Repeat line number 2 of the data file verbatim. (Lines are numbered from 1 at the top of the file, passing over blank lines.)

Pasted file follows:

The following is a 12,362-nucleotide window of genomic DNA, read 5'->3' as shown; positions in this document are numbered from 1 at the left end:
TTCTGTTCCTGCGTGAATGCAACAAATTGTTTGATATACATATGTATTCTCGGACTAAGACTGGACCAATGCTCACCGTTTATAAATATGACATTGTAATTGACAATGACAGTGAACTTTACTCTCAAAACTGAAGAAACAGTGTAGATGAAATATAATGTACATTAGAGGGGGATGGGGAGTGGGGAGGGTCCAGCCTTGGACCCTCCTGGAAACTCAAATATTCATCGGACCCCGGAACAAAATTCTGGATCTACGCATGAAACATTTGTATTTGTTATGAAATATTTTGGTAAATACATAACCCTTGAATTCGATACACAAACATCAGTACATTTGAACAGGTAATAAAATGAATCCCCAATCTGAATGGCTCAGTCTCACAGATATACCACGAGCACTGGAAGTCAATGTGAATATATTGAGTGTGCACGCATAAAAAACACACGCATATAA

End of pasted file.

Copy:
TTCTGTTCCTGCGTGAATGCAACAAATTGTTTGATATACATATGTATTCTCGGACTAAGACTGGACCAATGCTCACCGTTTATAAATATGACATTGTAATTGACAATGACAGTGAACTTTACTCTCAAAACTGAAGAAACAGTGTAGATGAAATATAATGTACATTAGAGGGGGATGGGGAGTGGGGAGGGTCCAGCCTTGGACCCTCCTGGAAACTCAAATATTCATCGGACCCCGGAACAAAATTCTGGATCTACGCATGAAACATTTGTATTTGTTATGAAATATTTTGGTAAATACATAACCCTTGAATTCGATACACAAACATCAGTACATTTGAACAGGTAATAAAATGAATCCCCAATCTGAATGGCTCAGTCTCACAGATATACCACGAGCACTGGAAGTCAATGTGAATATATTGAGTGTGCACGCATAAAAAACACACGCATATAA